The Baker’s Oven
I sit quiet as an eye resting in a soft white cloth after I’ve been burned alive, crumbs stuck in folds.
I am not a poet (I write prose), but I can be a know-it-all and laugh. Haha! That’s enough!
But when I strike a cracker of gold in a dark room, I hit a blind strength of sight overtaking me like a thump of dough enfolding my light soul.
All words have been said before and so I hollow like leaven molding caverns in a molting corpse. I can reach for nothing in the oven, appetite running into the bright white I’ve been washed in.
My fingers freeze at the crisp touch of the iron door.
Hunger laid its eggs in the sun (a rolled bit of gold burning my dry, fissured soul) and a warm loaf of baked bread lodged in my throat, breathless, and the honey of my unvoiced poetry like a lump I cannot swallow.
The baker told me, “Young man, strong, and life of sight never dimming, what makes you a great man,” he slid a weighty clump into the oven, “when you have none of summer’s sugar? So crawl into the sun before night’s over, because the pilot light never runs out.” He grinned and threw his hands into a shiny tin of flour and wiped down the wooden pin.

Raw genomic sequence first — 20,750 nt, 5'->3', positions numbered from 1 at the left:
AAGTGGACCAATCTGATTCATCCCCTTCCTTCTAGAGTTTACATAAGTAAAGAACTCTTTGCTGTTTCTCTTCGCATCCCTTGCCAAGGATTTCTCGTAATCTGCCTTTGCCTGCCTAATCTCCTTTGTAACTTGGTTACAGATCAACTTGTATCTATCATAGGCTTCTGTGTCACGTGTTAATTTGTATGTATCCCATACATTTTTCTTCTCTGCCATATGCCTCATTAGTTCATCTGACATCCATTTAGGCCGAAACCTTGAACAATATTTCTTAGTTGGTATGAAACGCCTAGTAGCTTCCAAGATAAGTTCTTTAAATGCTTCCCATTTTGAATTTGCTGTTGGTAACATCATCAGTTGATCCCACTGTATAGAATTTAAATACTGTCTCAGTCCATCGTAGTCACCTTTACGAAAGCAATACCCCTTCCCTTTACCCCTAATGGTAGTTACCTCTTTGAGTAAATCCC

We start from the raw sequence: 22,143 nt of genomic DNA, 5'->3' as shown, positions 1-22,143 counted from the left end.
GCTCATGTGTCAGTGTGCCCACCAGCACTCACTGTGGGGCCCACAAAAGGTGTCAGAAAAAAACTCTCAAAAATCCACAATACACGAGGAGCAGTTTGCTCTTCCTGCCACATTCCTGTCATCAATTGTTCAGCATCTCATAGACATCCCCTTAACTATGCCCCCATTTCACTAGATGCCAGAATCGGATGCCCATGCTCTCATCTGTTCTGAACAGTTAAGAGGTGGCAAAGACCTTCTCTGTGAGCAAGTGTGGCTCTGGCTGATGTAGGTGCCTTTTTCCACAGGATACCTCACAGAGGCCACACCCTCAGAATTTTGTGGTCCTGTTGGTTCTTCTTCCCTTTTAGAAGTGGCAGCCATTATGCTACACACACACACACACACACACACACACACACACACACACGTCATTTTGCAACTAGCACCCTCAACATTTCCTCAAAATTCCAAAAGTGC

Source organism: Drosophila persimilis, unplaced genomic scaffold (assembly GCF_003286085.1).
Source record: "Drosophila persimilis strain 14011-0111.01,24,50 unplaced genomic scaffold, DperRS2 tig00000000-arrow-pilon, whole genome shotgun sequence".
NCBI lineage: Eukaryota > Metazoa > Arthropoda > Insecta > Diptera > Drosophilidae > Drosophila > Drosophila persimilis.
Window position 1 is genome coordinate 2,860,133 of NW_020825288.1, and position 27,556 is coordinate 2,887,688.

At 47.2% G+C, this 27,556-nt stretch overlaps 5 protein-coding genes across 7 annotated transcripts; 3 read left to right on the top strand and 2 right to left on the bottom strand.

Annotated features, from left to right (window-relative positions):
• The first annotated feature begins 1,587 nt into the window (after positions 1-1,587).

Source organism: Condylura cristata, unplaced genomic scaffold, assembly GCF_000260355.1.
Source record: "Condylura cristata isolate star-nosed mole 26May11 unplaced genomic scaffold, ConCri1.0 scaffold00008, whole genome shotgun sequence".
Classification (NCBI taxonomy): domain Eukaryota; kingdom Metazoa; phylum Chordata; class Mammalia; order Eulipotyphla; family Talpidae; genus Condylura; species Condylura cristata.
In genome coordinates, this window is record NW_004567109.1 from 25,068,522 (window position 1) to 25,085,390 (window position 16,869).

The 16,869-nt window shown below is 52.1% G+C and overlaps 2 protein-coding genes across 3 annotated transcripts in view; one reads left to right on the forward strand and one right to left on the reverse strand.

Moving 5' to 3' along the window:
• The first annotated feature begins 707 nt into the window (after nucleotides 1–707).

I eat a strange, sweet pastry in the heated, heaving chest of the crackling, brick seat. Next to nests, is this the only humid cavity that rears rising meat with human fears…?
Touch me or kiss me or something. Maybe I could convince myself that I am in love. I am not a lover, but I can eat bread and laugh…is that enough?
I was trapped inside and burned. Now I am alive and I see you standing to my right.